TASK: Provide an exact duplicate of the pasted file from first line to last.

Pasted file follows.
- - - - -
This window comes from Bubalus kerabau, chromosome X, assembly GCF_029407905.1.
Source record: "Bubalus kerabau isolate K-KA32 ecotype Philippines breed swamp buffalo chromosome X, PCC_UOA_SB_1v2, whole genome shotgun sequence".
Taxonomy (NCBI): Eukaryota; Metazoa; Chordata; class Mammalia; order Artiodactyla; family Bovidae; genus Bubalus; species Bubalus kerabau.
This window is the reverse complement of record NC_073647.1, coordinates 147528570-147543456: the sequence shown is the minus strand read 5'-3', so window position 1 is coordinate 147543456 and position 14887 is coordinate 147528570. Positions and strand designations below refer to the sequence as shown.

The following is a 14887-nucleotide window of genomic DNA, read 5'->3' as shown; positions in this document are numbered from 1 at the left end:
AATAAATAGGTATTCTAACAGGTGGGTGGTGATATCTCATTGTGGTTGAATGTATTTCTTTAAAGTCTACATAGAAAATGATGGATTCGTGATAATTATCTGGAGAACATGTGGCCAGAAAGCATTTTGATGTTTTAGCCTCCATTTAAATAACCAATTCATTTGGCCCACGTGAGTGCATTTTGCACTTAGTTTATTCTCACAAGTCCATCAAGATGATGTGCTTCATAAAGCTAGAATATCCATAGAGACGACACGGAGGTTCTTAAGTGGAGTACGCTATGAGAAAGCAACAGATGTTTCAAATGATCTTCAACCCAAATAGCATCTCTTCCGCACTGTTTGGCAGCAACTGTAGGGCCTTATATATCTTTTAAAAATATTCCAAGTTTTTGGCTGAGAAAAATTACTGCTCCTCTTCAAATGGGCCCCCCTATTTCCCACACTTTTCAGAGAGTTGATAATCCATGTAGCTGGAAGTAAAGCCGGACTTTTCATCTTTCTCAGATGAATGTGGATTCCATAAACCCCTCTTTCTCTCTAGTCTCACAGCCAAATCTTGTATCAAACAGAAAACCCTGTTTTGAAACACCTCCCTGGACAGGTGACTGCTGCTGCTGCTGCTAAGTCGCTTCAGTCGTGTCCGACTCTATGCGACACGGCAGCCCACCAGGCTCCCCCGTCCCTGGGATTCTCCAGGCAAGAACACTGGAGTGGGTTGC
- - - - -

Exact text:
This window comes from Bubalus kerabau, chromosome X, assembly GCF_029407905.1.
Source record: "Bubalus kerabau isolate K-KA32 ecotype Philippines breed swamp buffalo chromosome X, PCC_UOA_SB_1v2, whole genome shotgun sequence".
Taxonomy (NCBI): Eukaryota; Metazoa; Chordata; class Mammalia; order Artiodactyla; family Bovidae; genus Bubalus; species Bubalus kerabau.
This window is the reverse complement of record NC_073647.1, coordinates 147528570-147543456: the sequence shown is the minus strand read 5'-3', so window position 1 is coordinate 147543456 and position 14887 is coordinate 147528570. Positions and strand designations below refer to the sequence as shown.

The following is a 14887-nucleotide window of genomic DNA, read 5'->3' as shown; positions in this document are numbered from 1 at the left end:
AATAAATAGGTATTCTAACAGGTGGGTGGTGATATCTCATTGTGGTTGAATGTATTTCTTTAAAGTCTACATAGAAAATGATGGATTCGTGATAATTATCTGGAGAACATGTGGCCAGAAAGCATTTTGATGTTTTAGCCTCCATTTAAATAACCAATTCATTTGGCCCACGTGAGTGCATTTTGCACTTAGTTTATTCTCACAAGTCCATCAAGATGATGTGCTTCATAAAGCTAGAATATCCATAGAGACGACACGGAGGTTCTTAAGTGGAGTACGCTATGAGAAAGCAACAGATGTTTCAAATGATCTTCAACCCAAATAGCATCTCTTCCGCACTGTTTGGCAGCAACTGTAGGGCCTTATATATCTTTTAAAAATATTCCAAGTTTTTGGCTGAGAAAAATTACTGCTCCTCTTCAAATGGGCCCCCCTATTTCCCACACTTTTCAGAGAGTTGATAATCCATGTAGCTGGAAGTAAAGCCGGACTTTTCATCTTTCTCAGATGAATGTGGATTCCATAAACCCCTCTTTCTCTCTAGTCTCACAGCCAAATCTTGTATCAAACAGAAAACCCTGTTTTGAAACACCTCCCTGGACAGGTGACTGCTGCTGCTGCTGCTAAGTCGCTTCAGTCGTGTCCGACTCTATGCGACACGGCAGCCCACCAGGCTCCCCCGTCCCTGGGATTCTCCAGGCAAGAACACTGGAGTGGGTTGC